Recycling must not go to waste

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TO THIS country’s credit, recycling rates have risen from a measly 11 per cent at the beginning of a century to 43 per cent according to newly-published statistics. Yet, despite this progress, Britain still lags behind the rest of Europe – and the EU’s desire for more than two-thirds of unwanted goods to be recycled by 2030.

TO THIS country’s credit, recycling rates have risen from a measly 11 per cent at the beginning of a century to 43 per cent according to newly-published statistics. Yet, despite this progress, Britain still lags behind the rest of Europe – and the EU’s desire for more than two-thirds of unwanted goods to be recycled by 2030.

There are two underlying reasons for this – complacency on the part of householders who have become resistant to the overtures of officialdom and the simple fact that local authorities simply do not have the resources to provide a recycling service commensurate with the expectations.

It is epitomised by the dogmatic desire of Keighley-born Eric Pickles, the Communities and Local Government Secretary, for councils to retain weekly collections of general waste when many town halls have concluded that a fortnightly service is the more prudent from a financial – and recycling – perspective.

Greater clarity of thought, and purpose, from Ministers is needed if more householders are to become aware of their wider obligations to society and the environment. Longer warranties for electrical items may also persuade some householders to buy new televisions more sparingly.

Yet it is the level of food waste and leftovers where there are the greatest opportunities to change habits and end the ‘disposable society’. Just a tiny of proportion of the 7.2 million tonnes of food items thrown away each year are given to charities or those working with the less fortunate – even though a significant quantity of unwanted groceries do appear to stem from confusion about terminology like “best before”. Given that Mr Pickles did support David Cameron’s notion of a “Big Society”, perhaps the onus is on him to reward those shops which agree to collect unwanted food and distribute it to the needy. It would be a start.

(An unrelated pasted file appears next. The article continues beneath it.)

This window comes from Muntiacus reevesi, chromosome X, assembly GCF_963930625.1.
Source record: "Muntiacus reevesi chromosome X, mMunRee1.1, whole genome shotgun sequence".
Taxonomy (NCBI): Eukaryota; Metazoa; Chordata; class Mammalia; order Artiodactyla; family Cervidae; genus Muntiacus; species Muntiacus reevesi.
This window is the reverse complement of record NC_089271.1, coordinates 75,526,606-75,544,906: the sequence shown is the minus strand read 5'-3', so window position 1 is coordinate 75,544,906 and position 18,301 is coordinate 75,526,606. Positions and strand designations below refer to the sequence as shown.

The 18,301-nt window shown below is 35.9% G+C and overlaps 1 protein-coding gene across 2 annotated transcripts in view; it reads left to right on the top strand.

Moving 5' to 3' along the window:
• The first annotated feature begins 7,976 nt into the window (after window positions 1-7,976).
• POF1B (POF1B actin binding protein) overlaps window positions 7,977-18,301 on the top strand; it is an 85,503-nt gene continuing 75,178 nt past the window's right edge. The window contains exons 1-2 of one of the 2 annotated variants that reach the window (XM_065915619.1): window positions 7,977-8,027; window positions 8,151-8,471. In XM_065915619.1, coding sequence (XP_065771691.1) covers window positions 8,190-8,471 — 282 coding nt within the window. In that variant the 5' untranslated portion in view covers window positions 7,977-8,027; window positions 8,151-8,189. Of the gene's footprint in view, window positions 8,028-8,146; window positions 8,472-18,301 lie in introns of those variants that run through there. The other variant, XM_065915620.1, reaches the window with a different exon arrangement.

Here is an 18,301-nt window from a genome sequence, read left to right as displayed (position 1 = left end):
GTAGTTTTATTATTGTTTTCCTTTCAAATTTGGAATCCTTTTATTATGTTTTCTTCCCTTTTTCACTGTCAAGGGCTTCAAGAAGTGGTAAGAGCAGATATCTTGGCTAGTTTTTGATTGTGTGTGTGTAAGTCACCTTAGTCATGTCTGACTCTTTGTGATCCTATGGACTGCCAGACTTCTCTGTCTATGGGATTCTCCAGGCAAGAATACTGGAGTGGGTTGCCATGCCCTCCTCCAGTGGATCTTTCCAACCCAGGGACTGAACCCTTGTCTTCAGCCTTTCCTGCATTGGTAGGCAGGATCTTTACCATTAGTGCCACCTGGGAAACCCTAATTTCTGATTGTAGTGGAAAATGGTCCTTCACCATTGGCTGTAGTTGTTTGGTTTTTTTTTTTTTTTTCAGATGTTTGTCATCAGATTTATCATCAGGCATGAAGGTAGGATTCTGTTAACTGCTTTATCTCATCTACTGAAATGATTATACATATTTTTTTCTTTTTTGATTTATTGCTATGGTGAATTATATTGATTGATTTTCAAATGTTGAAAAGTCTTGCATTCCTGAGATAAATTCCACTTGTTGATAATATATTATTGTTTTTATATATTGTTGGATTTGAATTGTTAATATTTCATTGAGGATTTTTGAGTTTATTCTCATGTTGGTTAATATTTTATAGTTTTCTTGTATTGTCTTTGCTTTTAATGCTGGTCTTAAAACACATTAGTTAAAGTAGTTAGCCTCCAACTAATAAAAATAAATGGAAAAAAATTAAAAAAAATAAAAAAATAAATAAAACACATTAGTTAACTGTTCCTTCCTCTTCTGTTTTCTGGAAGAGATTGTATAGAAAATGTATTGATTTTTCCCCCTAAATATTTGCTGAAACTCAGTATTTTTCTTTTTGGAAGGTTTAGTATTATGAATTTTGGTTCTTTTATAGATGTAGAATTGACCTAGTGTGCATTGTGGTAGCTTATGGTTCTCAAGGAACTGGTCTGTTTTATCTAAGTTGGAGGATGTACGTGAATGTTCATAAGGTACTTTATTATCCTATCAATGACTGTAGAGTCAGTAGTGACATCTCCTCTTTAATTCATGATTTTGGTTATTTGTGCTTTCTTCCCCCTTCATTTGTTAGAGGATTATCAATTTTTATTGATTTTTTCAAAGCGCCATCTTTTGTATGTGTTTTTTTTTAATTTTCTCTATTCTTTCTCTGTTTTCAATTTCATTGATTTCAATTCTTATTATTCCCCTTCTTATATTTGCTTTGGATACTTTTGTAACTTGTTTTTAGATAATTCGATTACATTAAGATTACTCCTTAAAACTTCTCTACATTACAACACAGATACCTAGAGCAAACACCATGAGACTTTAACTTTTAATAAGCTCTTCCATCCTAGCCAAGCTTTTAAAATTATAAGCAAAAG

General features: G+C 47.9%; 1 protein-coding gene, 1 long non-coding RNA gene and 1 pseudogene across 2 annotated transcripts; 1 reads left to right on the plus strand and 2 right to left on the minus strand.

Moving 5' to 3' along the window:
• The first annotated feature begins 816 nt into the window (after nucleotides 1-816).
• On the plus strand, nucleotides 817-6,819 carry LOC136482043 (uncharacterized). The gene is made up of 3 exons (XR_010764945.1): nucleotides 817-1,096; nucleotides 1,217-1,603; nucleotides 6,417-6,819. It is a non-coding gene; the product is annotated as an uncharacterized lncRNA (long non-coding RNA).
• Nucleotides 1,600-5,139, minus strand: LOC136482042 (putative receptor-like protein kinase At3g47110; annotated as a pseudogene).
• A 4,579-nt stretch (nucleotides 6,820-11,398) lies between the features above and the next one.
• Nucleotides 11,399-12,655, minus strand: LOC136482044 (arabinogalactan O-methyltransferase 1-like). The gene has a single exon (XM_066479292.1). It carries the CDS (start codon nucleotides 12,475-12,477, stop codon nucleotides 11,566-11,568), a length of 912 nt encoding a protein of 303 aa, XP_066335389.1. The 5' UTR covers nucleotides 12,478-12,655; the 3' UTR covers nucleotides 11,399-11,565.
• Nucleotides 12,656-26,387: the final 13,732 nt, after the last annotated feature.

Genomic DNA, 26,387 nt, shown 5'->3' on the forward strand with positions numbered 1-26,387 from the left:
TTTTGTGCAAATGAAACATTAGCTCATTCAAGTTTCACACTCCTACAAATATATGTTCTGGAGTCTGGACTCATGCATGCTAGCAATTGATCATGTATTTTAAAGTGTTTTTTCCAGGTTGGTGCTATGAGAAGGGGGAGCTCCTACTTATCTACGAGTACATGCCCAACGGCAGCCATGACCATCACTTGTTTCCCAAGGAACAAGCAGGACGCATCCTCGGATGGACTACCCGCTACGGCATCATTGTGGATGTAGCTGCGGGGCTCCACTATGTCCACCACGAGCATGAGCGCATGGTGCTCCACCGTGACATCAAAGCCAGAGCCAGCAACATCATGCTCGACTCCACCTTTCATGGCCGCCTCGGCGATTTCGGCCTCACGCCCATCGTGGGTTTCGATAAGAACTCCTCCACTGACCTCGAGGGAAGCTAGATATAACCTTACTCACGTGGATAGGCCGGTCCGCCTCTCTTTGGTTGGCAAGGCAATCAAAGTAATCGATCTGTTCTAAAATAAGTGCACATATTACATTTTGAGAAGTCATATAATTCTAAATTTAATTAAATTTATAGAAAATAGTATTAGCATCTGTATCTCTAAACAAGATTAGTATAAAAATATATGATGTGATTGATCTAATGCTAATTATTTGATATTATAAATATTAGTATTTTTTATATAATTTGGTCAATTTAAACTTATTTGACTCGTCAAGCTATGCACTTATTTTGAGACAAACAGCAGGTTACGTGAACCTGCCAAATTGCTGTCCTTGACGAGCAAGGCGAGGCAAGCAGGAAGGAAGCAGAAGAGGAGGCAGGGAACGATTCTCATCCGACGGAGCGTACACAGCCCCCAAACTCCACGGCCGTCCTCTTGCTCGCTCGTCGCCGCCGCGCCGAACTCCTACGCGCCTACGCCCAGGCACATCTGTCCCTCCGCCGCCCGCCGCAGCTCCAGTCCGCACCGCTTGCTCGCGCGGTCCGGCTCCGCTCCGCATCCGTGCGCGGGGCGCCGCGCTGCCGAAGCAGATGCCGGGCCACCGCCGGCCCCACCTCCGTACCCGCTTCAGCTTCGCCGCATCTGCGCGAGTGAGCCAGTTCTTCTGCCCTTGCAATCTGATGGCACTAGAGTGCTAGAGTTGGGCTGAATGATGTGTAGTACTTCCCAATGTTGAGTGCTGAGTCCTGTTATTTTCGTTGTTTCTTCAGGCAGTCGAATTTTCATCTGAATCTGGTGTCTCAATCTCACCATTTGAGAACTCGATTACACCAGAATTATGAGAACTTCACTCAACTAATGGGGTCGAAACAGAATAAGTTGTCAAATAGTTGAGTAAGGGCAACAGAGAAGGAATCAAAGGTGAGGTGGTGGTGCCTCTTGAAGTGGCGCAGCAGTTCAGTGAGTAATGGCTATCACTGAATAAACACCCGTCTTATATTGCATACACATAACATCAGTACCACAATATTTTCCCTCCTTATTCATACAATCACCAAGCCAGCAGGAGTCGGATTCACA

Industry of deceit

Marriage sham must be halted

THE reason why instances of sham marriages are on the increase across Yorkshire is a simple one – the people concerned will go to extraordinary lengths to circumvent Britain’s immigration rules.

The numbers concerned are not trivial. According to the Home Affairs Select Committee which has investigated the matter, an estimated 10,000 wedding ceremonies are conducted each year in Britain under false pretences.

In many respects, Ministers will say these statistics are a vindication of their continuing efforts to cut illegal immigration and the loopholes left unchecked by the last Labour government.

Yet the fact of the matter is that the organisation of sham marriages is “an industry of deceit” – the stark conclusion of the committee’s chairman Keith Vaz – which is being allowed to grow at an alarming rate.

As is so often the case when it comes to the oversight of the Home Office, Mr Vaz is right. Marriage is a precious institution that must not be hijacked by those who seek to make a mockery of the law because the Government is divorced from reality.

It is why the law should be changed as a matter of urgency so registrars can cancel a wedding if they believe the ceremony is a sham – they should not have to wait for the Home Office’s enforcement team to swing into action. It should also be far easier to deport those individuals who participate in sham weddings. Both are helpful suggestions that need to be embraced by Home Secretary Theresa May. After all, it is the Tory party which still believes, passionately, in the institution of marriage.

Respect the water

RNLI calls for safety sea-change

EVEN THOUGH the North Sea is at its most beguiling as the East Coast basks in Mediterranean-like temperatures, hidden dangers are still prevalent under the gentle waves rippling against the shore.

It is a stark fact reflected in the latest statistics to be published by the Royal National Lifeboat Institution as it launches a timely new campaign called Respect the Water.

Nearly 170 people died in water-related accidents last year off the coast of Britain, the highest number in four years. Yet this death toll would be even higher without the professionalism of those volunteer RNLI lifeboat crews whose courage and commitment is invariably taken for granted.

As well as heeding common sense safety advice, such as not swimming while intoxicated, holiday-makers should also support the RNLI’s fundraising activities. Without these enduring efforts, Yorkshire’s coastline would be even more dangerous – irrespective of the weather.

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